Posted in Our Blog on December 29, 2015
The Motorcycle Safety Foundation has published its Contract for Safety in order to encourage all motorcyclists to stay as safe as possible on the roadway. While this contract does not have any sort of legal ramifications for motorcyclists, it is an excellent way for motorcyclists to affirm that they will stay safe while operating their vehicles. The Contract for Safety recognizes the concern of family and friends about the motorcyclists in their lives and asks motorcyclists to affirm some important aspects of safety that they will adhere to while riding.
For one, they agree to be aware of all risks and to maintain a 360 degree awareness of everything around them. They agree to recognize that their vehicles do not offer crash protection like cars do, and that cars may not always see them.
They also agree to get special licensing and safety training to learn riding skills, mental strategies and other tools that will help them avoid accident and injury. They agree to always use protective gear, including a Department of Transportation-certified helmet, over-the-ankle boots, gloves, eye protection, a protective jacket and pants.
In addition, they agree to ride a motorcycle that is appropriate for their physical build and ability. They will familiarize themselves with all of their motorcycle’s controls and study its owner’s manual. They will also use the “SEE” approach to motorcycle safety by using the “Search, Evaluate, Execute” technique and maintain at least a 2-second following distance behind vehicles ahead of them.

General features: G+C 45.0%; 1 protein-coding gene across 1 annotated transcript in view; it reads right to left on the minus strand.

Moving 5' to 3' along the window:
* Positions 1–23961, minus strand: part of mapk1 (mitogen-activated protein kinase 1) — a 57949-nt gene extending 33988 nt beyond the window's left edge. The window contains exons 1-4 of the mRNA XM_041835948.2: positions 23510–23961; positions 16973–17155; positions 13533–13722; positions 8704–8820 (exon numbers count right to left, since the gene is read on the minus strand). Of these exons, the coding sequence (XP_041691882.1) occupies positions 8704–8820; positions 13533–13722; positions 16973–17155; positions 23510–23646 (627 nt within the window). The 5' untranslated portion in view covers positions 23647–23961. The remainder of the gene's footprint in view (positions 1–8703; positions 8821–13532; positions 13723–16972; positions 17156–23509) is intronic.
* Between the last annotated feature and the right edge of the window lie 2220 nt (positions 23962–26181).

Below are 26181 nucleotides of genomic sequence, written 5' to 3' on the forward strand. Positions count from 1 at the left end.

There are a lot more safety assurances this short document asks motorcyclists to make. While it cannot prevent all crashes from happening, regularly reading this document will serve as a great reminder to bikers in Louisiana and else where.
Ultimately, avoiding an accident and injuries is preferable, but injurious events can happen to even the safest and most attentive bikers. If you have been injured in a crash, a personal injury attorney can help you evaluate whether or not you have a viable claim for damages in court.